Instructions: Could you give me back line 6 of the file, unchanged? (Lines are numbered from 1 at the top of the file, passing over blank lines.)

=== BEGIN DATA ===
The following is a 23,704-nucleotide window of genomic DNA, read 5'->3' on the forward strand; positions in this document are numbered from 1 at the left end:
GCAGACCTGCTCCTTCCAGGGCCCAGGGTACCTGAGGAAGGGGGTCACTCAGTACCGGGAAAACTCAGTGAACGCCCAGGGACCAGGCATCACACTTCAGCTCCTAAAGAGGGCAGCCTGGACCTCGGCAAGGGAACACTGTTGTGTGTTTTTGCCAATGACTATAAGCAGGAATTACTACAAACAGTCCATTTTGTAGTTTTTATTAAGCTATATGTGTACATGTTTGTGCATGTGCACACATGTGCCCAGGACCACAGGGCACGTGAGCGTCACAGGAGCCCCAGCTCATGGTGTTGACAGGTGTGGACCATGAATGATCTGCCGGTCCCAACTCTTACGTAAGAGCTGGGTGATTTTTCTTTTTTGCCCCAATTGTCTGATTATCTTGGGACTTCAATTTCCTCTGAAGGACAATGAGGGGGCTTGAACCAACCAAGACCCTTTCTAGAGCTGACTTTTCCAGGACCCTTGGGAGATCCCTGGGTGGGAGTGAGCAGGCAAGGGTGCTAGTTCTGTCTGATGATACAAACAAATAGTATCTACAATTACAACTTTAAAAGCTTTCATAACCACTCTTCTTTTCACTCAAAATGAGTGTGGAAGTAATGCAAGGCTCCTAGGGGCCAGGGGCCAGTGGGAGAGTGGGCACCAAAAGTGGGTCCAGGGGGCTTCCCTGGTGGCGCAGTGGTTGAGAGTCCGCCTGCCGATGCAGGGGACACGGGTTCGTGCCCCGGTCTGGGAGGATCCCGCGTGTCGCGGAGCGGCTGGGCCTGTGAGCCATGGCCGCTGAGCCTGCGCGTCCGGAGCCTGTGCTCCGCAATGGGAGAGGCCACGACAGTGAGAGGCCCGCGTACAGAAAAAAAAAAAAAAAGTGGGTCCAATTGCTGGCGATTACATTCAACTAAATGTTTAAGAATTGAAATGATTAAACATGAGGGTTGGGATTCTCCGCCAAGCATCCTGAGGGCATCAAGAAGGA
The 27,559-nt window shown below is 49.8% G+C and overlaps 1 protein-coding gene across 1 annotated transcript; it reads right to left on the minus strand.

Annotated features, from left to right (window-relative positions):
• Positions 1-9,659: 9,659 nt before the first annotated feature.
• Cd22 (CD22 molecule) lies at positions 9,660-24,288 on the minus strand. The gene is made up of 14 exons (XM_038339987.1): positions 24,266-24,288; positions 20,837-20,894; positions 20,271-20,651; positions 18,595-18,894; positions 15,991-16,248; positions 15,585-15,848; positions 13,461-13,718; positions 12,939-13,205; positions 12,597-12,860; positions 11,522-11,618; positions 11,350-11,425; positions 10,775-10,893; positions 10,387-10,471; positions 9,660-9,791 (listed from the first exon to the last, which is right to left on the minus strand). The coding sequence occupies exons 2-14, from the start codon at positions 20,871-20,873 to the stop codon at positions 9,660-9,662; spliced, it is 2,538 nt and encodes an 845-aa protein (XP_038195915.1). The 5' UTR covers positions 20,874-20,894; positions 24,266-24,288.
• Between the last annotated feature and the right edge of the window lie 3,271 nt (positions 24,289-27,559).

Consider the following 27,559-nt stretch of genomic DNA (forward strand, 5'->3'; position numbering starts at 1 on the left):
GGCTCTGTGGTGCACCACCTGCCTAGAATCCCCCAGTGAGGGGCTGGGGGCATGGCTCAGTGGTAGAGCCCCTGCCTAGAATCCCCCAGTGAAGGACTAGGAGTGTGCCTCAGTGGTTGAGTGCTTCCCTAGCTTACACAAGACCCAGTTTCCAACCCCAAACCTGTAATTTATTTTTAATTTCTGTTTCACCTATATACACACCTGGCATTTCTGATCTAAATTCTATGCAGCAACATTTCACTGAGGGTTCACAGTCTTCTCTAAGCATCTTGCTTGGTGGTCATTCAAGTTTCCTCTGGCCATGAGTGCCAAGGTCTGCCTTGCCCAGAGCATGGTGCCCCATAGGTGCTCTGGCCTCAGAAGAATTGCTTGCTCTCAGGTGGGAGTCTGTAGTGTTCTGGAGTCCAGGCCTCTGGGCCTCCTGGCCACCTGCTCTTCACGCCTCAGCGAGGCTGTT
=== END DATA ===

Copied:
• Cd22 (CD22 molecule) lies at positions 9,660-24,288 on the minus strand. The gene is made up of 14 exons (XM_038339987.1): positions 24,266-24,288; positions 20,837-20,894; positions 20,271-20,651; positions 18,595-18,894; positions 15,991-16,248; positions 15,585-15,848; positions 13,461-13,718; positions 12,939-13,205; positions 12,597-12,860; positions 11,522-11,618; positions 11,350-11,425; positions 10,775-10,893; positions 10,387-10,471; positions 9,660-9,791 (listed from the first exon to the last, which is right to left on the minus strand). The coding sequence occupies exons 2-14, from the start codon at positions 20,871-20,873 to the stop codon at positions 9,660-9,662; spliced, it is 2,538 nt and encodes an 845-aa protein (XP_038195915.1). The 5' UTR covers positions 20,874-20,894; positions 24,266-24,288.